An Air Force veteran from Nixa hopes to right what he says is an injustice dealt 55 years ago to a group of servicemen and women growing smaller as time ticks along.
A federal court ruled that the U.S. Department of Veterans Affairs must reexamine a policy preventing veterans suffering from certain types of cancers and illnesses during a Cold War operation called Broken Arrow in Spain from receiving any compensation.
Victor Skaar, 84, a veteran from Nixa who was exposed to radioactive material in Palomares, Spain, has been in a fight with the VA since 1982. He isn't as excited about the court ruling as he is about it receiving coverage in the Wall Street Journal.
"Even though we have a court case, I don't hold a whole lot of faith in winning in the court," Skaar said. "But I place a lot of confidence in the court of public opinion."
For Skaar, the recognition that members of the U.S. military were exposed to radioactive material in Spain has become more important than money. Simply put, he wants to right a wrong.
The veterans of Palomares, Skaar said, face similar obstacles to what Blue Water Navy veterans who were exposed to Agent Orange in the Vietnam War face.
"We're trying to gain some recognition. In '19, the Congress awarded the Blue Water sailors off Vietnam, they were rewarded with the presumptive test, if you will. As they've applied for their compensation," Skaar said. "We haven't gained that yet, we're too small of a group and we don't have any political clout."
In 1966, a U.S. B-52 bomber and a refueling aircraft collided over the city of Palomares, Spain and crashed. Four hydrogen bombs also fell to the ground, and though they did not detonate or explode, they left behind harmful, radioactive material.
Skaar and roughly 1,600 other American servicemen worked in Palomares for three and a half months to clean up the material. When the job was done, they had collected 5,400 steel barrels full of harmful dirt and rock. They did the job without adequate protective gear, Skaar told the Headliner News.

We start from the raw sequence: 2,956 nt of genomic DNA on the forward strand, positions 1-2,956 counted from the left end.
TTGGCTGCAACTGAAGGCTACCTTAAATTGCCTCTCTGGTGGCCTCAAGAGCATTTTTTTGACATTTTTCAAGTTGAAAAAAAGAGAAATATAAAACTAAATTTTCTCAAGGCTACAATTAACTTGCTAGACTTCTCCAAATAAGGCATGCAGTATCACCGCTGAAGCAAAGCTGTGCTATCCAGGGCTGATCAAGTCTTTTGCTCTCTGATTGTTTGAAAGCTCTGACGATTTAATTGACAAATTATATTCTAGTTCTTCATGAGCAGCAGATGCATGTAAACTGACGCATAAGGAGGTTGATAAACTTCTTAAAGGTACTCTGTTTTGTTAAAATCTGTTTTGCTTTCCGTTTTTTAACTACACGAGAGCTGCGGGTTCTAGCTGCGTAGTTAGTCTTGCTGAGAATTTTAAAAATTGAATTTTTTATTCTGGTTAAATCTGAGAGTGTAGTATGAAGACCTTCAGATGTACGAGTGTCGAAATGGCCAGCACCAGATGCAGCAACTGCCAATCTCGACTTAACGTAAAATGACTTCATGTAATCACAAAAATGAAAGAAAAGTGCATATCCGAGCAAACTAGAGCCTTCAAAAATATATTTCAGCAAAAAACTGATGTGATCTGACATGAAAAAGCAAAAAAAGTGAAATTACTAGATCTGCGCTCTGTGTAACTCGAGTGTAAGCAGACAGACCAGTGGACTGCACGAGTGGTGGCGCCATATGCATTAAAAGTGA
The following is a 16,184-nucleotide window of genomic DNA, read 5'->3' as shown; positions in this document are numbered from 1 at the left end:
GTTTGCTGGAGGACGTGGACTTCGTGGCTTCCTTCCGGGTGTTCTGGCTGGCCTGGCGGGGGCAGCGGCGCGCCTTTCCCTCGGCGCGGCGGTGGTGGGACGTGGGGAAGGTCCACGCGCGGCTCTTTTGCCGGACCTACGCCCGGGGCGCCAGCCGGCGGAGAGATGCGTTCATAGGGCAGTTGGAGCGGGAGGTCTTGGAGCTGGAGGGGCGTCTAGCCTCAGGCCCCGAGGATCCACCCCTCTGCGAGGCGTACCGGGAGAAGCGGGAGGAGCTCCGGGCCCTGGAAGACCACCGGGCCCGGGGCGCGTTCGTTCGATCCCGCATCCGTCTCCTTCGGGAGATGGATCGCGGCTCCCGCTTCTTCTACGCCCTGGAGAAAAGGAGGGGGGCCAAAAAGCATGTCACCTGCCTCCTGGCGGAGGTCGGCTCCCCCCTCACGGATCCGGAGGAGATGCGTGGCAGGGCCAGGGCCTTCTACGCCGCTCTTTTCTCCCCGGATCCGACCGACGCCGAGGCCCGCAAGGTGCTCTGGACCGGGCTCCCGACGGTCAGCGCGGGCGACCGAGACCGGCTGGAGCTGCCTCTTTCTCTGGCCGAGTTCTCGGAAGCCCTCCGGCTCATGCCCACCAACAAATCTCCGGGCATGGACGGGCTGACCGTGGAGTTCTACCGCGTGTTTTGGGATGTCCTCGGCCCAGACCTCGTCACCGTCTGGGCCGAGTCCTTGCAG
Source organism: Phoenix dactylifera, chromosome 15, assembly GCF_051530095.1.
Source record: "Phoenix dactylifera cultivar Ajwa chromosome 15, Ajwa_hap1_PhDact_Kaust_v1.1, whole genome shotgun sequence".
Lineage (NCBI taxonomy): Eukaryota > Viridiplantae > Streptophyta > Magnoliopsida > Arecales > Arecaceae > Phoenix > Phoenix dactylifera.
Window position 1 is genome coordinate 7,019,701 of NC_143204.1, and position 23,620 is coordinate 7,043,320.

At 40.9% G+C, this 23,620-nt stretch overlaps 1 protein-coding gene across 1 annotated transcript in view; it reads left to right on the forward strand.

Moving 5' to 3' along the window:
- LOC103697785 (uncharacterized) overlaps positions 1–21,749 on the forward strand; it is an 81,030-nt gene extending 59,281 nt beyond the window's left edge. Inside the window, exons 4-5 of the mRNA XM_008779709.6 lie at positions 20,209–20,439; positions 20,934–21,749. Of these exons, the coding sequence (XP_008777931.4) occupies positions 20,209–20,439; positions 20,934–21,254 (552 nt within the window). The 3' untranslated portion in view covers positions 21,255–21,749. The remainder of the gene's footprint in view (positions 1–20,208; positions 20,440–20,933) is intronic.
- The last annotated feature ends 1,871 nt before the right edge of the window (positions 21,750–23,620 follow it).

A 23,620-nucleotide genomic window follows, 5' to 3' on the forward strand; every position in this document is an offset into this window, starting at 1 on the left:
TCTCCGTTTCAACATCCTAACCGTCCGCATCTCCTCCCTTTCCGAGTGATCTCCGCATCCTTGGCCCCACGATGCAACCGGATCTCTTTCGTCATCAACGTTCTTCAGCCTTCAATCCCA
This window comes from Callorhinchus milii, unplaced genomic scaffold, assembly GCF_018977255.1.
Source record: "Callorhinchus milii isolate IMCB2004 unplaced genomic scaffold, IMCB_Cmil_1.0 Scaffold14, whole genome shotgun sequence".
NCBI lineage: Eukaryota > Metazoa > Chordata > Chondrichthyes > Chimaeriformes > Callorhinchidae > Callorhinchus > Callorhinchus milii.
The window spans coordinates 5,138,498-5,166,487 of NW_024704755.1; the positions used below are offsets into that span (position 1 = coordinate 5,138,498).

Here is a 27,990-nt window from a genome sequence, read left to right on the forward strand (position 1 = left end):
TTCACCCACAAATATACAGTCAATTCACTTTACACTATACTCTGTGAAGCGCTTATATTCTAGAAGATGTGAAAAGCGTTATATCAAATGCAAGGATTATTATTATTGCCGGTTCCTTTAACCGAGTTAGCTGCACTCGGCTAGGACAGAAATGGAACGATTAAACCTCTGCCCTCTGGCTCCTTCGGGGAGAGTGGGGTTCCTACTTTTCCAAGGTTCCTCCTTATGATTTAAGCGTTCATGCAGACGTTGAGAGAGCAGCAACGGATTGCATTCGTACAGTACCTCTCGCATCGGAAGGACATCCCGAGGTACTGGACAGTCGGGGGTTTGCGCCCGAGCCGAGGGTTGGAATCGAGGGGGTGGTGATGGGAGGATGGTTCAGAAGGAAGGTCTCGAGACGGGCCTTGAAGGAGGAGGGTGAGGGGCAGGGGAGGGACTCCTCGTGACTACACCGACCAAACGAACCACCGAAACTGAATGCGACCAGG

Radiation is what Skaar thinks caused problems for him later in his life, like leukopenia, skin cancer and prostate cancer, according to a complaint he filed with the U.S. Court of Appeals. But while the U.S. Department of Veterans Affairs recognizes certain cancers being links to radiogenic conditions, it does not recognize the cleanup operations at Palomares as a “radiation-risk activity,” thereby stopping veterans from demonstrating the link between diseases and the Palomares cleanup.
Skaar, who was 29 years old at the time of Broken Arrow and reached the rank of chief master sergeant in the U.S. Air Force, spent 62 days on the ground in Spain.
Skaar said plutonium was released throughout the area and, “if you inhale it, which we did, it is highly radioactive, highly hazardous.”
“When we were trained in medical disaster control — in all the training manuals when it talked about radiation and plutonium, it said there was no such thing as an insignificant amount of exposure to plutonium,” Skaar said. “Once it’s in your system, it will stay in your system 40, 50, 60 years.”
According to the court documents, the motion is for “all U.S. veterans who were present at the 1966 cleanup of plutonium dust at Palomares, Spain, and whose application for service-connected disability compensation based on exposure to ionizing radiation the Department of Veterans Affairs has denied or will deny.”
The motion says that the VA’s exclusion of Palomares as a radiation risk is based on “scientifically flawed methodology.”
Skaar said he hopes that the court case and any notoriety he gains from it can help his fellow veterans, present and future, in dealing with the VA.
In addition to the Wall Street Journal coverage, there is some renewed interest in the Palomares cleanup and in Skaar's story, at home and abroad.
"The Spanish are doing news pieces and documentary releases, because it was in their country 55 years ago," Skaar said. "My story is under contract with a movie producer, a legitimate movie production company, for five years."
In the new decision, the court ruled that the VA broke a federal law requiring that the assessment of military veterans' exposure to radiation be based on sound science.